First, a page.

"The Grand Jury of said County charge that before the finding of this indictment Willie C. Dobyne whose name is otherwise unknown to the Grand Jury other than as stated, did intentionally cause the death of another person, to-wit: Linda Snipes and Leon Billingsley by shooting them with a shotgun, and Willie C. Dobyne caused said death during the time that he was in the course of committing a theft of United States Currency, the Property of County Truck Stop, by the use of force against the persons of Linda Snipes and Leon Billingsley, with intent to overcome their physical resistance or physical power of resistance, while the said Willie C. Dobyne was armed with a deadly weapon or dangerous instrument, to-wit: a shotgun, in violation of Section 13A-5-40(a)(2) of the Code of Alabama, against the peace and dignity of the State of Alabama."

Initially, we observe that this issue was not presented to the trial court. Rule 15.2(a), A.R.Crim.P., states: "Objections based on defects in the commencement of the proceeding or in the charge, other than lack of subject matter jurisdiction or failure to charge an offense, may be raised only by pretrial motion as provided in Rule 15.3." "Duplicity does not rise to the level of a failure to charge an offense." Campbell v. State, 508 So.2d 1186, 1191 (Ala.Cr.App.1986). Thus, this issue should have been raised before trial. Rule 15.2, A.R.Crim.P. Because this issue was not timely raised, we must evaluate this contention under the plain error doctrine. Rule 45A, A.R.App.P.

Rule 13.3 1 states: "Two or more offenses shall not be joined in the same count." It was a violation of this rule to join both capital murders, § 13A-5-40(a)(2), in the same count of the indictment. However, this error was error without injury to the appellant. The appellant could lawfully have been indicted for two counts of capital murder, the murder of Billingsley during a robbery and the murder of Snipes during a robbery. The appellant faced conviction for two counts of capital murder. He has not suffered any prejudice. Committing a double murder is also a capital offense under § 13A-5-40(a)(10). This was the offense charged in count II of the indictment. This count was dropped before the case was submitted to the jury.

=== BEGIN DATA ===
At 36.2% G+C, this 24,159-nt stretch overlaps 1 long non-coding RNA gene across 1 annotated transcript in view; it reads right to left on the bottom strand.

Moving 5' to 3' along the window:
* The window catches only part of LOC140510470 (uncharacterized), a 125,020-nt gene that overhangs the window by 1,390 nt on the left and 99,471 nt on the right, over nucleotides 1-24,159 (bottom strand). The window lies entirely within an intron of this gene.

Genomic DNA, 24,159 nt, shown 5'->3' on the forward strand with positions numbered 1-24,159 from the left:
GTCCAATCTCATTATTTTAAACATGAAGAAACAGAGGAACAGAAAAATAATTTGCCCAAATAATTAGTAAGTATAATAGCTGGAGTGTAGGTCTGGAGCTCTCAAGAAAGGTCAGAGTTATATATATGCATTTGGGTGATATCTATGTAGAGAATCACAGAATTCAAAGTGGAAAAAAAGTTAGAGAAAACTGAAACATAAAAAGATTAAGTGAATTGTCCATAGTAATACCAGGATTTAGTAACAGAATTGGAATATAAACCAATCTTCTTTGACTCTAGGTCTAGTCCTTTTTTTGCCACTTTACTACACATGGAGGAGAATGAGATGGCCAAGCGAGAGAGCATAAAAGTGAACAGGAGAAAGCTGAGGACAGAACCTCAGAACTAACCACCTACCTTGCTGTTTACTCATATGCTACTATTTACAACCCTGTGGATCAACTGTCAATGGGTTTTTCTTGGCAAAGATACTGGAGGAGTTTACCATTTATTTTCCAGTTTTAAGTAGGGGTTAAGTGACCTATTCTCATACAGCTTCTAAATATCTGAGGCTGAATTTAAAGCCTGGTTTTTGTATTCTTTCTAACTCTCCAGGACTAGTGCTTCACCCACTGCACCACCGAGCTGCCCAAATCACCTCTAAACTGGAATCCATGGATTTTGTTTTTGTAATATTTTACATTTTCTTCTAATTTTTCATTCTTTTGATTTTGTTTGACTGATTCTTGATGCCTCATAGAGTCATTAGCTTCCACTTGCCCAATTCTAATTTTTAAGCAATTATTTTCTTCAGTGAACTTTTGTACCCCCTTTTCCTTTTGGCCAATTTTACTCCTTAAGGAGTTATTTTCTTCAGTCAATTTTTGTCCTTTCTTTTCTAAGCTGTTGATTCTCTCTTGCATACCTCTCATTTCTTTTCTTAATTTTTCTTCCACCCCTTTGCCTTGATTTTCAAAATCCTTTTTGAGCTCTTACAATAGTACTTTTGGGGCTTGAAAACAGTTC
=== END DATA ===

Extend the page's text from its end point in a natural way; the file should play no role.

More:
Although we will not attempt to foresee all ramifications of this issue that might be presented by future cases, we hold that the error in the indictment in this case was error without injury under Rule 45, A.R.App.P. This rule states:

"No judgment may be reversed or set aside, nor new trial granted in any civil or criminal case on the ground of misdirection of the jury, the giving or refusal of special charges or the improper admission or rejection of evidence, nor for error as to any matter of pleading or procedure, unless in the opinion of the court to which the appeal is taken or application is made, after an examination of the entire cause, it should appear that the error complained of The defect in the indictment was not called to the attention of the trial court. Therefore, the limitation upon finding plain error must be applied in this case. Rule 45A, A.R.App.P.

has probably injuriously affected substantial rights of the parties."

The appellant further contends that the indictment was fatally defective because, he says, it failed to allege that the items stolen were the property of the victims. Again, this issue was not brought to the attention of the trial court; thus the plain error doctrine applies.

As the Alabama Supreme Court stated in Ex parte Hamm, 564 So.2d 469, 471 (Ala.), cert. denied, 498 U.S. 1008, 111 S.Ct. 572, 112 L.Ed.2d 579 (1990):

"[T]he statutes that define the elements of first degree robbery do not require that the person against whom force is used be the owner of the stolen property. Ala.Code 1975, §§ 13A-8-41(a) and -43(a); Raines v. State, 429 So.2d 1104, 1106 (Ala.Cr.App.), aff'd, 429 So.2d 1111 (Ala.1982), cert. denied, 460 U.S. 1103, 103 S.Ct. 1804, 76 L.Ed.2d 368 (1983)."

The indictment was not defective for stating that the owner of the stolen property was the truck stop rather than the murdered employees. Rheaume v. State, 624 So.2d 678 (Ala.Cr.App.1993).


The appellant next contends that the trial court erred in not holding a competency hearing. This issue was never presented to the trial court; therefore, our consideration of it can only be through application of the plain error rule.

The record reflects that the appellant initially pleaded not guilty by reason of mental disease or defect. 2 Upon motion of the appellant the court ordered that he be examined at Taylor Hardin Secure Medical Facility. Dr. Kathy A. Rogers, a certified forensic examiner at Taylor Hardin, evaluated the appellant and found him competent to stand trial.

Based on Dr. Rogers's findings, the trial court determined that no competency hearing was necessary. The court is the initial screening agent for requests for mental examinations, Reese v. State, 549 So.2d 148 (Ala.Cr.App.1989), overruled on other grounds, Huntley v. State, 627 So.2d 1013 (Ala.1992), and the system relies on the sound judgment of the trial judge. There was no error in not ordering a competency...